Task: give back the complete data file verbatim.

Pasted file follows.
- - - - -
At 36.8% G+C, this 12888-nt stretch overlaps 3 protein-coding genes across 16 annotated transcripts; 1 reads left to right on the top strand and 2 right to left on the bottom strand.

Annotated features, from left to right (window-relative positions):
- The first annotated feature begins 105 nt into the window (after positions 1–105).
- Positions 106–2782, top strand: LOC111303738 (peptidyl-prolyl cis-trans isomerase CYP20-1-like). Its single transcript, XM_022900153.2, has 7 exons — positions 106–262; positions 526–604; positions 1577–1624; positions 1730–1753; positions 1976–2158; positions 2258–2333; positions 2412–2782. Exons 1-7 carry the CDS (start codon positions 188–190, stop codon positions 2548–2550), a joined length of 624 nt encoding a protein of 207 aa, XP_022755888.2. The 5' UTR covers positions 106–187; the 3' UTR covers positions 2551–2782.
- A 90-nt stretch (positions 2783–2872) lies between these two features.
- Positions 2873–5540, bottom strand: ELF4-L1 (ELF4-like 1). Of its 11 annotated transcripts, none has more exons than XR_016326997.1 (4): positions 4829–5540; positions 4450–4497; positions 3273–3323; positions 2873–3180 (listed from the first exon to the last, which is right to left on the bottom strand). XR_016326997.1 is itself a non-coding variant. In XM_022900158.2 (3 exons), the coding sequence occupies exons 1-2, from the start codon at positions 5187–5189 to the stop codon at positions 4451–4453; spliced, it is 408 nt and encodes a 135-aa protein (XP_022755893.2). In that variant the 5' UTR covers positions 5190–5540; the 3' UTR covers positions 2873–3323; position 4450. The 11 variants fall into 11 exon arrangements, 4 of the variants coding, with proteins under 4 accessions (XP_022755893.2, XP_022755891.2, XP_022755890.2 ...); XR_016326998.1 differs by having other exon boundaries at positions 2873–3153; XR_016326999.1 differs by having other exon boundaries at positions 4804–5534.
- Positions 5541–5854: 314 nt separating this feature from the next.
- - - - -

At 36.8% G+C, this 12888-nt stretch overlaps 3 protein-coding genes across 16 annotated transcripts; 1 reads left to right on the top strand and 2 right to left on the bottom strand.

Annotated features, from left to right (window-relative positions):
- The first annotated feature begins 105 nt into the window (after positions 1–105).
- Positions 106–2782, top strand: LOC111303738 (peptidyl-prolyl cis-trans isomerase CYP20-1-like). Its single transcript, XM_022900153.2, has 7 exons — positions 106–262; positions 526–604; positions 1577–1624; positions 1730–1753; positions 1976–2158; positions 2258–2333; positions 2412–2782. Exons 1-7 carry the CDS (start codon positions 188–190, stop codon positions 2548–2550), a joined length of 624 nt encoding a protein of 207 aa, XP_022755888.2. The 5' UTR covers positions 106–187; the 3' UTR covers positions 2551–2782.
- A 90-nt stretch (positions 2783–2872) lies between these two features.
- Positions 2873–5540, bottom strand: ELF4-L1 (ELF4-like 1). Of its 11 annotated transcripts, none has more exons than XR_016326997.1 (4): positions 4829–5540; positions 4450–4497; positions 3273–3323; positions 2873–3180 (listed from the first exon to the last, which is right to left on the bottom strand). XR_016326997.1 is itself a non-coding variant. In XM_022900158.2 (3 exons), the coding sequence occupies exons 1-2, from the start codon at positions 5187–5189 to the stop codon at positions 4451–4453; spliced, it is 408 nt and encodes a 135-aa protein (XP_022755893.2). In that variant the 5' UTR covers positions 5190–5540; the 3' UTR covers positions 2873–3323; position 4450. The 11 variants fall into 11 exon arrangements, 4 of the variants coding, with proteins under 4 accessions (XP_022755893.2, XP_022755891.2, XP_022755890.2 ...); XR_016326998.1 differs by having other exon boundaries at positions 2873–3153; XR_016326999.1 differs by having other exon boundaries at positions 4804–5534.
- Positions 5541–5854: 314 nt separating this feature from the next.